Hemerocallis lilio-asphodelus Hemerocallis lilio-asphodelus Hemerocallis citrina Hemerocallis Hybrida Hemerocallis middendorffii

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Orange Daylily

Hemerocallis fulva

  • Name also: Tawny Daylily, Orange Day Lily, Tiger Daylily, Ditch Daylily
  • Family: Asphodelaceae (formerly Grass Tree Family – Xanthorrhoeaceae)
  • Growing form: Perennial herb. Rootstock quite short, roots tuberous.
  • Height: 40–90 cm (16–35 in.). Stem branching from top, round, glabrous.
  • Flower: Perianth slightly irregular (zygomorphic), dark orangey yellow, dark-veined, approx. 7–10 cm (2.8–4 in.) long. Tepals 6 in 2 similar whorls, united at base, with quite rounded tips, with wavy margins. Stamens 6. Gynoecium composed of 3 fused carpels. Inflorescence a 6–12(–20)-flowered cyme. Flower lacking fragrance.
  • Leaves: Base a compact rosette in 2 rows, stem with several narrowly triangular upper leaves. Blade linear, with tapered tip and entire margin, light green. Young leaves greenish white.
  • Fruit: Capsule. Does not develop in Finland.
  • Habitat: Ornamental, sometimes wild in yards, wasteland, roadsides, rubbish tips, landfill areas.
  • Flowering time: July–August.

Daylilies were formerly counted among the Lily family, but they were given their own Daylily family, which was comprised of some twenty species. In the last re-shuffle two other families were combined to this to create the Grass Tree (Xanthorrhoeaceae) family, of which daylilies area a subfamily. As their name suggests, daylilies’ flower lasts only a day, but there are always new ones coming up to take over, so in this way it blooms for several weeks. Daylilies are native to eastern Asia, China and Japan. They are known to have been cultivated in Chinese gardens 2,500 years ago. They were not originally ornamentals, however, rather the young leaves and flowers were eaten as vegetables. The root and leaves were also used medicinally.

Daylilies are not known to grow ferally anywhere, but they seem to have originated from the Far East. The species arrived in Europe in the 16th century, and probably in Finland in the 19th century. Orange daylily has established itself in Finnish flower-beds and is especially common in old gardens. Old native varieties will happily grow from one year to the next in the same place with any need for re-planting or any other kind of care. The few fragile root shoots that are planted in the beginning can mature over the years to become a great abundance of leaves with dozens of flowering stems. Its leaves help it survive among weeds, but it cannot survive if the soil becomes too poor, as is often the case in old abandoned gardens.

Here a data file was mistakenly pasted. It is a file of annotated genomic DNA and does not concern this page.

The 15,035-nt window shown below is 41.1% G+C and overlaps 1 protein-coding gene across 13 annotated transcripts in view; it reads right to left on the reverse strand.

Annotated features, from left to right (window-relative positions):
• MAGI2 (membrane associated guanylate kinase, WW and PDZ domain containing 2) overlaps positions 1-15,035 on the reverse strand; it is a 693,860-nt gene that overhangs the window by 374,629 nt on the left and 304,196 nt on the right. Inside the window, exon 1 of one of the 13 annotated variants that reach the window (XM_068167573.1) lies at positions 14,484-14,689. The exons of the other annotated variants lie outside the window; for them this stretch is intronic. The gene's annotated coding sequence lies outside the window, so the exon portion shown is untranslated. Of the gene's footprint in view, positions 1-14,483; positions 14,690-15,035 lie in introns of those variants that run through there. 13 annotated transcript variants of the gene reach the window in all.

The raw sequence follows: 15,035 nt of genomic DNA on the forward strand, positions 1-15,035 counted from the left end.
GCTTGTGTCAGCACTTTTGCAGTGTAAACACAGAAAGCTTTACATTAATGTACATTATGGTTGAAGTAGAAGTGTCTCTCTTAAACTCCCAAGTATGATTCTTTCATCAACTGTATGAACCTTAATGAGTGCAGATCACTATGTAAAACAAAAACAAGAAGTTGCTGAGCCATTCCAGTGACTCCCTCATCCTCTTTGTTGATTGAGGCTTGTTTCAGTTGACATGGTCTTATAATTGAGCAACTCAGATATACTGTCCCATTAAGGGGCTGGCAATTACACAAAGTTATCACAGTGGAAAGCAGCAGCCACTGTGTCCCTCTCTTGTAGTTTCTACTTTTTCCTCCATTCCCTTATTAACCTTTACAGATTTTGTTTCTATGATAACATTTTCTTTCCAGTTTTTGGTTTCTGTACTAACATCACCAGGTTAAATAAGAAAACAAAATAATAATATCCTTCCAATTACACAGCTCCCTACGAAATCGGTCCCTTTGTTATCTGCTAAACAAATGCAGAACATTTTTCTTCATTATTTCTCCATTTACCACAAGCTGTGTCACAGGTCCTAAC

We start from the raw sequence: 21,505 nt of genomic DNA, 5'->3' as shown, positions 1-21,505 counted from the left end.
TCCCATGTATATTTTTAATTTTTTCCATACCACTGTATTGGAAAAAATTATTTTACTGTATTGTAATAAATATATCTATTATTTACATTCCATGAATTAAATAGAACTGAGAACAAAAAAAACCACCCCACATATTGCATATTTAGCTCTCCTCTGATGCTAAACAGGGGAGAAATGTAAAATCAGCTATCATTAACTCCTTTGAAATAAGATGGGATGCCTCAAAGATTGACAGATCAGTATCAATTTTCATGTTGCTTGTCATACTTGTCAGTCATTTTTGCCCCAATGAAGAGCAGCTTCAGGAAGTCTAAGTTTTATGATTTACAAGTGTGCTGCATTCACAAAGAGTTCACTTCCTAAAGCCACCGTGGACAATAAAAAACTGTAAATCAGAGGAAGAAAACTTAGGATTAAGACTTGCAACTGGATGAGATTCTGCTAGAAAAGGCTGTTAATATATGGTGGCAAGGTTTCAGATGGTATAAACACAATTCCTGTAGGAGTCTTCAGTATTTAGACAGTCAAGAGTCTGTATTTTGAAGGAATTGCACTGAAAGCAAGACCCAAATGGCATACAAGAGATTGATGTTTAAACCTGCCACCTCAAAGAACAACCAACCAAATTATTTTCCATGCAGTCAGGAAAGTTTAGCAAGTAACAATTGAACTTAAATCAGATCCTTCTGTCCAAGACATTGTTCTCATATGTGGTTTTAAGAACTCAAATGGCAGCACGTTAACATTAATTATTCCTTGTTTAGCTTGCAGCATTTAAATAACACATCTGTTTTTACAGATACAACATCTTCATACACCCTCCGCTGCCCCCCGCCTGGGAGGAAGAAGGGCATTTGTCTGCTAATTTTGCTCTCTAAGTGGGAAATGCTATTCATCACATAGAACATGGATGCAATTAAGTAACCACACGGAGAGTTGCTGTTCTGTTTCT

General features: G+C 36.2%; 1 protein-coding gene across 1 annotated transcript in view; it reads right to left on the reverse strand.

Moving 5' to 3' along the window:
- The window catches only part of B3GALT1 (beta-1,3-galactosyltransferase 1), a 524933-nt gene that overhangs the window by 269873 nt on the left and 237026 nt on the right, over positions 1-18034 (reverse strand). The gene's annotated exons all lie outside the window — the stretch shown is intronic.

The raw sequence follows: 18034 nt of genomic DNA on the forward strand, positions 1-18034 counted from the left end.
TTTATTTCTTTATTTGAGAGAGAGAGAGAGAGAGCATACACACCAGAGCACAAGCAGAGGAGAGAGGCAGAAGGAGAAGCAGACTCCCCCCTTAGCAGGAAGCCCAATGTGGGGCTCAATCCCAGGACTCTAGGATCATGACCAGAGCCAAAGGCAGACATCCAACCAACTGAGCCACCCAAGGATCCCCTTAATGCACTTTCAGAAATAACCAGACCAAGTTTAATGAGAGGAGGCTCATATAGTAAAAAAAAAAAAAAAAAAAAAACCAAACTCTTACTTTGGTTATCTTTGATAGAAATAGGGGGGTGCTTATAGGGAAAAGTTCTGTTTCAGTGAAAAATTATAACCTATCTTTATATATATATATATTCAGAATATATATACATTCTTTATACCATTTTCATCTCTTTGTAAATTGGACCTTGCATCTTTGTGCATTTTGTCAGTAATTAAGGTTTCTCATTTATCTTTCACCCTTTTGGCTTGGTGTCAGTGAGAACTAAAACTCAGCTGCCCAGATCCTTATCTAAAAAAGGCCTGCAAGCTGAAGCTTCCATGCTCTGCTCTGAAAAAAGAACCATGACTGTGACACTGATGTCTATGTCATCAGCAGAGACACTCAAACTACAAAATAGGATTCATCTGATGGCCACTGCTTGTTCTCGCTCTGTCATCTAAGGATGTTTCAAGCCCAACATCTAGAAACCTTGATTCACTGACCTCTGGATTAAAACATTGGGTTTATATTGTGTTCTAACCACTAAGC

Lemon Daylily & Citron Daylily (Long Yellow Daylily)

Hemerocallis lilio-asphodelus & Hemerocallis citrina

Lemon daylily (name also lemon lily or yellow day-lily) is the other popular daylily species. It has bright, pale yellow, fragrant flowers and narrower leaves than orange daylily. This perennial species is also easy to care for and thrives in rich, clayey ground, where its dense stands will gradually spread, even if all that is left of the garden it was originally planted in is a few mossy stones. Nowadays perennial flower beds are also filled with weaker varieties which disappear quickly without a trace if they are not looked after.
NOT TRANSLATED YET. Syyspäivänlilja on melko vaikea erottaa keltapäivänliljasta pelkän ulkonäön perusteella. Syyspäivänlilja on kuitenkin yökukkija ja sen kukat ovat erityisen tuoksuvia.
Tarhapäivänliljalajikkeita (H. Hybrida group) on lukuisia ja kukkien värit vaihtelevat valkoisesta monivärisiin.

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